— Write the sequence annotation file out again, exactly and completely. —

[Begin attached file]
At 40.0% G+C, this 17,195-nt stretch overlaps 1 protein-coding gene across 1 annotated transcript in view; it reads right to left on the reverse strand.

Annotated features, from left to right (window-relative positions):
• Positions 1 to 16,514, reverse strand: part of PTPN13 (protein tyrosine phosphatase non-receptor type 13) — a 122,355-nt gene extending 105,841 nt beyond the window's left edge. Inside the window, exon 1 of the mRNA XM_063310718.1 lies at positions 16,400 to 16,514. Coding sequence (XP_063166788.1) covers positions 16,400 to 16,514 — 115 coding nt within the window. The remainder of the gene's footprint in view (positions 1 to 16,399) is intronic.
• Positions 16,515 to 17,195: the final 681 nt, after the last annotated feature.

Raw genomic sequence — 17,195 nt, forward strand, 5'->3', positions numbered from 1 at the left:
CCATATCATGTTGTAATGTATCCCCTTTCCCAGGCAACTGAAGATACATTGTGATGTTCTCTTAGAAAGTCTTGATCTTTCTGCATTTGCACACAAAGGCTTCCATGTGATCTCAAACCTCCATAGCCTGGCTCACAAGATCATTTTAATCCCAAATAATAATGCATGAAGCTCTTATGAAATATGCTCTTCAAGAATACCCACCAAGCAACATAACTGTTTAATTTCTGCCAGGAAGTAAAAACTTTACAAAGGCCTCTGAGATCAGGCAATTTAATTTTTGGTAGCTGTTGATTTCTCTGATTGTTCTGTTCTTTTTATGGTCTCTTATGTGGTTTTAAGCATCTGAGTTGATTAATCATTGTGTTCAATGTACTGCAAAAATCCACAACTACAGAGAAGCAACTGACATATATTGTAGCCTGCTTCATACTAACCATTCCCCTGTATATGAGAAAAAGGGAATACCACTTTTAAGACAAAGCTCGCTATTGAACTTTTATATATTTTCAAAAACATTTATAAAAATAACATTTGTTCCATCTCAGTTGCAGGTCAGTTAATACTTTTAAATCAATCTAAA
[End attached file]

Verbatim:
At 40.0% G+C, this 17,195-nt stretch overlaps 1 protein-coding gene across 1 annotated transcript in view; it reads right to left on the reverse strand.

Annotated features, from left to right (window-relative positions):
• Positions 1 to 16,514, reverse strand: part of PTPN13 (protein tyrosine phosphatase non-receptor type 13) — a 122,355-nt gene extending 105,841 nt beyond the window's left edge. Inside the window, exon 1 of the mRNA XM_063310718.1 lies at positions 16,400 to 16,514. Coding sequence (XP_063166788.1) covers positions 16,400 to 16,514 — 115 coding nt within the window. The remainder of the gene's footprint in view (positions 1 to 16,399) is intronic.
• Positions 16,515 to 17,195: the final 681 nt, after the last annotated feature.

Raw genomic sequence — 17,195 nt, forward strand, 5'->3', positions numbered from 1 at the left:
CCATATCATGTTGTAATGTATCCCCTTTCCCAGGCAACTGAAGATACATTGTGATGTTCTCTTAGAAAGTCTTGATCTTTCTGCATTTGCACACAAAGGCTTCCATGTGATCTCAAACCTCCATAGCCTGGCTCACAAGATCATTTTAATCCCAAATAATAATGCATGAAGCTCTTATGAAATATGCTCTTCAAGAATACCCACCAAGCAACATAACTGTTTAATTTCTGCCAGGAAGTAAAAACTTTACAAAGGCCTCTGAGATCAGGCAATTTAATTTTTGGTAGCTGTTGATTTCTCTGATTGTTCTGTTCTTTTTATGGTCTCTTATGTGGTTTTAAGCATCTGAGTTGATTAATCATTGTGTTCAATGTACTGCAAAAATCCACAACTACAGAGAAGCAACTGACATATATTGTAGCCTGCTTCATACTAACCATTCCCCTGTATATGAGAAAAAGGGAATACCACTTTTAAGACAAAGCTCGCTATTGAACTTTTATATATTTTCAAAAACATTTATAAAAATAACATTTGTTCCATCTCAGTTGCAGGTCAGTTAATACTTTTAAATCAATCTAAA